Bushnaf said, “Because we are aware of the details of the agreement that ended the conflict with the United States, we formed a legal and political team at the time, affiliated with the office of the Libyan Minister of Interior at the time, to follow up on the developments of the request.”

He explained: “The basis for the work of this team is that the Libyan state at the time of the previous regime insisted that the basis of the settlement is limited only to its civil liability for the actions of its subordinates without criminal liability. The settlement also included that any claims after the date of signing are directed to the United States government.”

Bushnaf pointed out that “statements attributed to the Minister of Foreign Affairs circulated last year on this issue, so the Prime Minister (Abdul Hamid al-Dabaiba) addressed us with a [text] that did not deviate from the content of this speech.”

Bushnaq went on to warn against raising the Lockerbie issue, calling on “all patriots and political entities in the country to line up to prevent this, away from the political conflict.”

And in December 2021, the US Department of Justice had previously charged the Libyan, Abu Ageila, with his “involvement in planning and manufacturing the bomb” that brought down the plane over Lockerbie during its flight from London to New York, killing 270 people, including 189 Americans.

At the time, William Barr demanded that the Libyan authorities in Tripoli quickly extradite Abu Ageila, who is under arrest, to be brought to trial in the United States. US officials said that Abu Ageila made confessions to the Libyan authorities in 2012 of his involvement in the Lockerbie bombing, and that these confessions were handed over to the Scottish authorities.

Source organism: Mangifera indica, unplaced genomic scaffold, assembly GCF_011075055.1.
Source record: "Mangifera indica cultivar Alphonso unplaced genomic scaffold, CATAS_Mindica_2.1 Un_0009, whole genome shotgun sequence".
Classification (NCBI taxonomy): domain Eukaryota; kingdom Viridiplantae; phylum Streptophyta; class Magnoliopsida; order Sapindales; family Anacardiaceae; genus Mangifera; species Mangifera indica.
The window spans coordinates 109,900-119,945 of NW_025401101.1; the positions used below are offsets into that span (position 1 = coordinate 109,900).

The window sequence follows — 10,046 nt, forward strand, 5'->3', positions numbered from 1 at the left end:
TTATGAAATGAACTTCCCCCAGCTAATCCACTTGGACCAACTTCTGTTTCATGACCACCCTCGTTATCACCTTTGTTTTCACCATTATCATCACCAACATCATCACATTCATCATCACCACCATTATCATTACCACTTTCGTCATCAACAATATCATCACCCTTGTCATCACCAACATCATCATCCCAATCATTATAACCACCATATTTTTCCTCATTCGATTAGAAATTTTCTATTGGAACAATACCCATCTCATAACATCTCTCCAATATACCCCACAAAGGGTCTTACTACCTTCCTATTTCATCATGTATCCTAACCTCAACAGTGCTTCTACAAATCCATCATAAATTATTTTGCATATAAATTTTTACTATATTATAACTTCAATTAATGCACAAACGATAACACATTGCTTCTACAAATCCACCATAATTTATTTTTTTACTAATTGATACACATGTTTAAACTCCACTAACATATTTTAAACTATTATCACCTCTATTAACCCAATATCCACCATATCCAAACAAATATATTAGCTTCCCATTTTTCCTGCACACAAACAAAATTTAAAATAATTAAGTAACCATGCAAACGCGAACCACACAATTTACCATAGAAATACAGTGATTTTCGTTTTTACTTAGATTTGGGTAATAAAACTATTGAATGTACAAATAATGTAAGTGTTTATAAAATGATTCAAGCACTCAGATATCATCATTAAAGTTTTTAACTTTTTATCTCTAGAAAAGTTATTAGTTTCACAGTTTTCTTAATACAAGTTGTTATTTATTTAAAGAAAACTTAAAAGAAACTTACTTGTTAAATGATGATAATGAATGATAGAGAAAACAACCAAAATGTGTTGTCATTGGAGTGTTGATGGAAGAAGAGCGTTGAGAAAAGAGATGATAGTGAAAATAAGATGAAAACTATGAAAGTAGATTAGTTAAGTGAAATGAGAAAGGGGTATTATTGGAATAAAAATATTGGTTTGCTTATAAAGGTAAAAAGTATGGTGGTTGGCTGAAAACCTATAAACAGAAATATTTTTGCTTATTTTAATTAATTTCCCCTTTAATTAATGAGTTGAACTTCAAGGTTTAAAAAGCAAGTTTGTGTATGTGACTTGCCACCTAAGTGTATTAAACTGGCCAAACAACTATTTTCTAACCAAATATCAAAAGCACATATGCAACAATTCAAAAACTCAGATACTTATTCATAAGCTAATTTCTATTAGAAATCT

Abu Ageila is a former Libyan intelligence official, who is currently being held in a prison in the capital, Tripoli, on charges not related to the Lockerbie case. In 2003, Muammar Gaddafi’s regime officially acknowledged its responsibility for the Lockerbie attack and agreed to pay $2.7 billion in compensation to the families of the victims. Al-Megrahi, who was sentenced to 27 years, was released for health reasons in 2009, but he died in 2012 at the age of 60 in Libya. [RB: What Libya acknowledged was "responsibility for the acts of its officials". The regime did not admit that it had ordered the bombing: http://lockerbiecase.blogspot.com/2008/08/libyan-august-2003-acceptance-of.html]

The Libyan intelligence officer, Abd al-Basit al-Megrahi, was considered the main suspect in the bombing of the plane, and he was sentenced to 27 years in prison, but he was released in 2009 after he was diagnosed with the last stage of prostate cancer. Following an indication from the Daily Mail newspaper that Iran might be involved in the case, al-Megrahi’s family demanded compensation for the period he spent in prison, while several parallel demands arose in Libyan cities, talking about “the possibility of recovering the compensation paid by Muammar Gaddafi’s regime to the families of the Lockerbie victims.”